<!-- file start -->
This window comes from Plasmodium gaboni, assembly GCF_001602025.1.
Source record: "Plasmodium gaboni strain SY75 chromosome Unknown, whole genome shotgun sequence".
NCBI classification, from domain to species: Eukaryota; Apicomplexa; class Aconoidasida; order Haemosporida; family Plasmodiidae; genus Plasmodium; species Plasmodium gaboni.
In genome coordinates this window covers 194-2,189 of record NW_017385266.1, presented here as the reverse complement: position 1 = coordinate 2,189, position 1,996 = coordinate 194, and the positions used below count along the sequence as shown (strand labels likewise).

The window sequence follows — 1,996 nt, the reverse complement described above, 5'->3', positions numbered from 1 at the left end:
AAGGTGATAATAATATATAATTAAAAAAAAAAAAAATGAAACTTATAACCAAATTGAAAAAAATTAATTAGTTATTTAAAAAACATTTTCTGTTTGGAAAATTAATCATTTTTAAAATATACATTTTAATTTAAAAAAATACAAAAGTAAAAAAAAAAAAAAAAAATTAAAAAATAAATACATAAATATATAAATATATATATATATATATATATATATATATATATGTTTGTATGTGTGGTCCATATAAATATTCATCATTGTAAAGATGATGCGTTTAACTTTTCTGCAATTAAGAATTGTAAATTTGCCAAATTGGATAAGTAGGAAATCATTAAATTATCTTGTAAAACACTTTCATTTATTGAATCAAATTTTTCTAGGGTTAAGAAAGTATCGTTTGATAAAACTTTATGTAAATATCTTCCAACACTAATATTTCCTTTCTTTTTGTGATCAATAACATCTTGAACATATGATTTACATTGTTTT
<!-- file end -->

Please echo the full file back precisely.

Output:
This window comes from Plasmodium gaboni, assembly GCF_001602025.1.
Source record: "Plasmodium gaboni strain SY75 chromosome Unknown, whole genome shotgun sequence".
NCBI classification, from domain to species: Eukaryota; Apicomplexa; class Aconoidasida; order Haemosporida; family Plasmodiidae; genus Plasmodium; species Plasmodium gaboni.
In genome coordinates this window covers 194-2,189 of record NW_017385266.1, presented here as the reverse complement: position 1 = coordinate 2,189, position 1,996 = coordinate 194, and the positions used below count along the sequence as shown (strand labels likewise).

The window sequence follows — 1,996 nt, the reverse complement described above, 5'->3', positions numbered from 1 at the left end:
AAGGTGATAATAATATATAATTAAAAAAAAAAAAAATGAAACTTATAACCAAATTGAAAAAAATTAATTAGTTATTTAAAAAACATTTTCTGTTTGGAAAATTAATCATTTTTAAAATATACATTTTAATTTAAAAAAATACAAAAGTAAAAAAAAAAAAAAAAAATTAAAAAATAAATACATAAATATATAAATATATATATATATATATATATATATATATATATGTTTGTATGTGTGGTCCATATAAATATTCATCATTGTAAAGATGATGCGTTTAACTTTTCTGCAATTAAGAATTGTAAATTTGCCAAATTGGATAAGTAGGAAATCATTAAATTATCTTGTAAAACACTTTCATTTATTGAATCAAATTTTTCTAGGGTTAAGAAAGTATCGTTTGATAAAACTTTATGTAAATATCTTCCAACACTAATATTTCCTTTCTTTTTGTGATCAATAACATCTTGAACATATGATTTACATTGTTTT